florrieevans
6th October 2021

Made in Manchester: authors and poets

Florrie Evans considers her favourite Mancunian writers, from Authors who have written the classics, to contemporary poets
Made in Manchester: authors and poets
‘Rain’ by Lemn Sissay; Photo: Aileen Loftus @ The Mancunion

Manchester has a rich literary history and we want to welcome freshers to the University of Manchester with a glimpse at some of the literary greats who were made here.

Here are a few of our favourite picks, from performance poets to dystopian novelists:

John Cooper Clarke

better known as the ‘bard of Salford’. A performance poet, who started off in the comedy clubs of Manchester and soon became the opening act for punk bands of the 70s. This included The Sex Pistols, The Fall and Elvis Costello.

The punk movement was a rebellion against the economic and social decline of Britain in the 70s. Cooper Clarke matched their beliefs and their sound. Speaking with a hoarse voice and rhythmic beat, layered with frustration. A performance poet who found a place within the music industry and is now known not only as a bard but a member of the punk rebellion.

This rebellious and frustrated spirit is shown in his poems, such as Are You The Business?, with his consistent chant and an accusatory tone, ‘Do worker’s want living wage…Are you the f**k off business.’ Still managing to stay relevant throughout the decades, we hear Cooper Clarke’s words of ‘I wanna be your vacuum cleaner’ echoing through the 2010’s with the Arctic Monkeys creating a new rendition of ‘I wanna be yours’. His is a true voice of the North and of Manchester.

Anthony Burgess

wrote a total of 33 novels and more than 25 non-fiction works. Burgess is best known for his dystopian novel, A Clockwork Orange, which came out in 1962, and is a story bathed in satire, set in an anonymous city, where the youth is enthralled by violence. In another dystopian novel, The Wanting Seed, Burgess focuses on the effects of overpopulation. Will a future society limit our rights to reproduce? Encourage homosexuality?

Burgess highlights an array of social issues and emphasises the world’s problems. He himself said his focus in a lot of his novels is ‘man as a sinner, but not sufficiently a sinner to deserve the calamities that are heaped upon him. I suppose I try to make comic novels about man’s tragic lot.’

Burgess analyses the pressure of social structures and how they have affected the decisions we make, whether right or wrong. If you’re a dystopian lover, Burgess is for you, creating future worlds, and making us pick apart our own systems. 

Tony Walsh

or Longfella, is a well renowned performance poet. He is known to be a proud Mancunian. His 2017 poem for the victims of the Manchester arena bombing highlights everything great about Manchester, and is now a symbol for Manchester’s strength after the horrific event. Walsh’s performance felt bold and strong, he wears his pride openly and is a voice for the north.

Walsh published his first poetry collection in 2015, named Sex & Love & Rock & Roll, which has gained popularity since his 2017 performance.

Frances Hodgson Burnett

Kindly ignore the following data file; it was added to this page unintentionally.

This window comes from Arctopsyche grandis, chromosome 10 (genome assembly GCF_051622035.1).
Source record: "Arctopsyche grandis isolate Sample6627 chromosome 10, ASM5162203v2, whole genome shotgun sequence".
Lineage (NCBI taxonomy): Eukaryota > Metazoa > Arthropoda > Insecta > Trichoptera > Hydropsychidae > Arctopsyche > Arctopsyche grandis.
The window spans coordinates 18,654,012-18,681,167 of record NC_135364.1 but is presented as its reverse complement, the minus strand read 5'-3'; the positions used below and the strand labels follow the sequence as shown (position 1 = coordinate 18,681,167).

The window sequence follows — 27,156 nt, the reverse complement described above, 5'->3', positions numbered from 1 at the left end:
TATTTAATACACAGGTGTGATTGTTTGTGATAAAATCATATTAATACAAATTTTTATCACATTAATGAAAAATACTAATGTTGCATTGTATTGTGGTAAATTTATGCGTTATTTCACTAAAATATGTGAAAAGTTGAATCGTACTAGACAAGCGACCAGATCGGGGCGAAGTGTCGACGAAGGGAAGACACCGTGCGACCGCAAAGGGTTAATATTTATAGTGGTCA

born in Cheetham, Manchester, wrote the classics. Burnett lived in Manchester for the first few years of her life, frequently moving from place to place because of her deceased father and a decreased income. As a child she was often found in the garden or reading about flowers and fairies.

The Secret Garden, perhaps inspired by these childhood experiences, was always a favourite of mine growing up. The novel introduces hidden worlds and ideas of fantasy. There is a focus on family dynamics and use of the garden as a metaphor – when cared, both the family and the garden blossom and grow.  Burnett is known for creating childhood classics. Although The Secret Garden is my favourite, her other notable works include A Little Princess and Little Lord Fauntleroy.

We hope this has given you a small insight into Manchester’s literary history. It is a city that inspires creativity, leaving plenty of room for new voices to follow in the footsteps of the great writers that have come before.


More Coverage

Poetic Prizes: The Forward Prizes takes on the North

After relocating to Manchester’s Contract Theatre, the Mancunion attends the prestigious Forward Prizes for a night of awe and bereavement

Book references in Taylor Swift’s songs: Lyrical masterpieces

Taylor Swift has dominated the music industry for over ten years. She has ten original award-winning studio albums, with her most recent one, Midnights, breaking Spotify records. Swift’s love of books is no secret, especially when considering the many books she has recommended over the years. This includes Conversations with Friends by Sally Rooney, recently […]

Review: The Leviathan

Witchcraft. Demonic possession. All-knowing entities. these are just a few of the themes to expect in Rosie Andrew’s explosive debut novel

A Bookmark biography: The charity that helps children read

As well as providing all the information you need to know about who Bookmark are, what they do and how you can get involved, the Mancunion interviews Bookmark’s Anna Pickles to ask about all the extra info, plus her favourite book

Copyright © The Mancunion
Powered By Spotlight Studios

0161 275 2930  University of Manchester’s Students’ Union, Oxford Rd, Manchester M13 9PR